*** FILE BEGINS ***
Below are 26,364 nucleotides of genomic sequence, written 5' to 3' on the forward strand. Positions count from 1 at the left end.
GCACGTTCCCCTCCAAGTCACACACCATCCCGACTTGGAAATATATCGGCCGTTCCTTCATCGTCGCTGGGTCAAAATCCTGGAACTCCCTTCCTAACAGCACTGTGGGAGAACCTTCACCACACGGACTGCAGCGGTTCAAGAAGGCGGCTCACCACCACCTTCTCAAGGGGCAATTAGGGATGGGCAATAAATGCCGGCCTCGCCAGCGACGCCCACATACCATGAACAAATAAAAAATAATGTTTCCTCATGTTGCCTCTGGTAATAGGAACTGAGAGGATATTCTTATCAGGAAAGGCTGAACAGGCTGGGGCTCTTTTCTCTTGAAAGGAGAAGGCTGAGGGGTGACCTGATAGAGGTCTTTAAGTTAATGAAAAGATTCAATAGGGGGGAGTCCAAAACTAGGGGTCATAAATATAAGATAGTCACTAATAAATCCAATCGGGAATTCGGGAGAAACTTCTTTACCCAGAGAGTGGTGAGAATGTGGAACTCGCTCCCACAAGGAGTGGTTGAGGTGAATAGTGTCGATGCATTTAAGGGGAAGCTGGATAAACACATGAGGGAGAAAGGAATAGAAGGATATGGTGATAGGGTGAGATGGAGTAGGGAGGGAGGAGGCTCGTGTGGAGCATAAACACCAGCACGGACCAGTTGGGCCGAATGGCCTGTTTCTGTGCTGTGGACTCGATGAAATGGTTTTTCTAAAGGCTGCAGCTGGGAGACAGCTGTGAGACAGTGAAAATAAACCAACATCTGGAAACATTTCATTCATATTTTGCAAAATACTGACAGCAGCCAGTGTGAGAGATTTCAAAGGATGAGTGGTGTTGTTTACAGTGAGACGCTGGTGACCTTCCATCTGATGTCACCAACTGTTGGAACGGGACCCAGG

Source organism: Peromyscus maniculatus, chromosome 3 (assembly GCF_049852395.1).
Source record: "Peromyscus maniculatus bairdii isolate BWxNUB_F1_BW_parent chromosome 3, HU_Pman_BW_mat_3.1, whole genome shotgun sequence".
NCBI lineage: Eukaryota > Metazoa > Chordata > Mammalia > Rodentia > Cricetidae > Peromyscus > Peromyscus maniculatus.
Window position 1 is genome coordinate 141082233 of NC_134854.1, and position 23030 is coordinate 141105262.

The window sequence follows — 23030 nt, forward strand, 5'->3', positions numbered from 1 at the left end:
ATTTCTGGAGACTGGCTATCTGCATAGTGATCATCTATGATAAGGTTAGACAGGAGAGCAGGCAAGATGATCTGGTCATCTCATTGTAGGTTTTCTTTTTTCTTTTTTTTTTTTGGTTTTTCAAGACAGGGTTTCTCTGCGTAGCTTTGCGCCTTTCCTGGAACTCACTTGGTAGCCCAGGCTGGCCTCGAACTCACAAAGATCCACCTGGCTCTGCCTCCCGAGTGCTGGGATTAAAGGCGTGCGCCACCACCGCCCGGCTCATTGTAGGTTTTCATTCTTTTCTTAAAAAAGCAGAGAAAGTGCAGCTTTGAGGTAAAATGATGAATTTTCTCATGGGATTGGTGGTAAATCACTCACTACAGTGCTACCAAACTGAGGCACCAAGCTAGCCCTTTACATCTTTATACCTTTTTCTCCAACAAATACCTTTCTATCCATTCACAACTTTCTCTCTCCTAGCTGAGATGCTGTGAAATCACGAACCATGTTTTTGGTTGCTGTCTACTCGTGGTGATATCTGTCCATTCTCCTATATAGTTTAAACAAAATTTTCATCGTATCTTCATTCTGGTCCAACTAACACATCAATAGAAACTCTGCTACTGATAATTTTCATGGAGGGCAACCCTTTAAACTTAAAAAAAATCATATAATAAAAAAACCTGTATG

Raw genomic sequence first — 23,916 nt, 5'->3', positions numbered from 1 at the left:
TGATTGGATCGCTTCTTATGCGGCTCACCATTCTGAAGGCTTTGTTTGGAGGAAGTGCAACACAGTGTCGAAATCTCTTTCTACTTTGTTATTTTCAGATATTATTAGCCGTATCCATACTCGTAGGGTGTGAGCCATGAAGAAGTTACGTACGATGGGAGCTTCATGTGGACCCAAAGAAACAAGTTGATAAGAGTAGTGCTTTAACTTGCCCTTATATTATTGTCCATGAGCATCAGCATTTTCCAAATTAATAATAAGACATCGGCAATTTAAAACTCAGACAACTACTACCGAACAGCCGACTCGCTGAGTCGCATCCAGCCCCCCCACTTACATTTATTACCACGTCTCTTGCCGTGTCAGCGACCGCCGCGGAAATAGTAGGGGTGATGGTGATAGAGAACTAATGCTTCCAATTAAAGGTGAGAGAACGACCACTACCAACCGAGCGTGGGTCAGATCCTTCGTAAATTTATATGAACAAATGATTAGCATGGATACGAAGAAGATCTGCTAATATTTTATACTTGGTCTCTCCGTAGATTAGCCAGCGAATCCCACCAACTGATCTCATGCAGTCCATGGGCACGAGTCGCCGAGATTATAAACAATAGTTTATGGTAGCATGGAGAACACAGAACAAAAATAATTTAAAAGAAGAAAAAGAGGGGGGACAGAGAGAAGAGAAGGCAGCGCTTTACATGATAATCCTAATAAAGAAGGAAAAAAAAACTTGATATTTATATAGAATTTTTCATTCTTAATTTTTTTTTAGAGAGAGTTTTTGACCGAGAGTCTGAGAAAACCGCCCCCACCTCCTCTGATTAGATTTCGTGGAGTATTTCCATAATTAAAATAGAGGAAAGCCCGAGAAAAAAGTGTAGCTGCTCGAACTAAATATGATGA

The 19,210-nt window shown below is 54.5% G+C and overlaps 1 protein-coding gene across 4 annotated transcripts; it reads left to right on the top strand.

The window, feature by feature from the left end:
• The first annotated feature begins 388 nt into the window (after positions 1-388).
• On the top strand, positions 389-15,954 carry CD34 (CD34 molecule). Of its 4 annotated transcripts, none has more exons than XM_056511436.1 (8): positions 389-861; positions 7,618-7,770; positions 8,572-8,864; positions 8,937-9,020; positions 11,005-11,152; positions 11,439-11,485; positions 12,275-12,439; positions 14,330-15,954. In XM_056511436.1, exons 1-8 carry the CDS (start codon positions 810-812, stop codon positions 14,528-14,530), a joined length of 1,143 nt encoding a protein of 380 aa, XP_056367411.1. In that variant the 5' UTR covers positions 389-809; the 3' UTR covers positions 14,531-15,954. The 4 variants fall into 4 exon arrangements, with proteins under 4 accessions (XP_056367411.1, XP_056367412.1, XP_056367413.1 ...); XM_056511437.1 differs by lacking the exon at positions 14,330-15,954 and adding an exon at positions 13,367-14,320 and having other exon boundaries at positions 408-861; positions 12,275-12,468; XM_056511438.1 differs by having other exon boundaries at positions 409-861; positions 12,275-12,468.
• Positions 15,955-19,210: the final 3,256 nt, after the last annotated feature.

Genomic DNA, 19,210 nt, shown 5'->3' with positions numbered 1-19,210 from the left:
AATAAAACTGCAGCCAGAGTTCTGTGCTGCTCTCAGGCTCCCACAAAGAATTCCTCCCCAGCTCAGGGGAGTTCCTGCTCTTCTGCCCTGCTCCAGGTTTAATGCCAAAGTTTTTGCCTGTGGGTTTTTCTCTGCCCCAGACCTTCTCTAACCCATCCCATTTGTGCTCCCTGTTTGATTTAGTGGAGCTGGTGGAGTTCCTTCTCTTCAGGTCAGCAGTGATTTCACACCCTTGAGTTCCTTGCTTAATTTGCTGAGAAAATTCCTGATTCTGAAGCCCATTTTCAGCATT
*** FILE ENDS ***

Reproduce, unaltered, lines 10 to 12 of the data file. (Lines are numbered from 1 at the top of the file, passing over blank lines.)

TGATTGGATCGCTTCTTATGCGGCTCACCATTCTGAAGGCTTTGTTTGGAGGAAGTGCAACACAGTGTCGAAATCTCTTTCTACTTTGTTATTTTCAGATATTATTAGCCGTATCCATACTCGTAGGGTGTGAGCCATGAAGAAGTTACGTACGATGGGAGCTTCATGTGGACCCAAAGAAACAAGTTGATAAGAGTAGTGCTTTAACTTGCCCTTATATTATTGTCCATGAGCATCAGCATTTTCCAAATTAATAATAAGACATCGGCAATTTAAAACTCAGACAACTACTACCGAACAGCCGACTCGCTGAGTCGCATCCAGCCCCCCCACTTACATTTATTACCACGTCTCTTGCCGTGTCAGCGACCGCCGCGGAAATAGTAGGGGTGATGGTGATAGAGAACTAATGCTTCCAATTAAAGGTGAGAGAACGACCACTACCAACCGAGCGTGGGTCAGATCCTTCGTAAATTTATATGAACAAATGATTAGCATGGATACGAAGAAGATCTGCTAATATTTTATACTTGGTCTCTCCGTAGATTAGCCAGCGAATCCCACCAACTGATCTCATGCAGTCCATGGGCACGAGTCGCCGAGATTATAAACAATAGTTTATGGTAGCATGGAGAACACAGAACAAAAATAATTTAAAAGAAGAAAAAGAGGGGGGACAGAGAGAAGAGAAGGCAGCGCTTTACATGATAATCCTAATAAAGAAGGAAAAAAAAACTTGATATTTATATAGAATTTTTCATTCTTAATTTTTTTTTAGAGAGAGTTTTTGACCGAGAGTCTGAGAAAACCGCCCCCACCTCCTCTGATTAGATTTCGTGGAGTATTTCCATAATTAAAATAGAGGAAAGCCCGAGAAAAAAGTGTAGCTGCTCGAACTAAATATGATGA

The 19,210-nt window shown below is 54.5% G+C and overlaps 1 protein-coding gene across 4 annotated transcripts; it reads left to right on the top strand.

The window, feature by feature from the left end: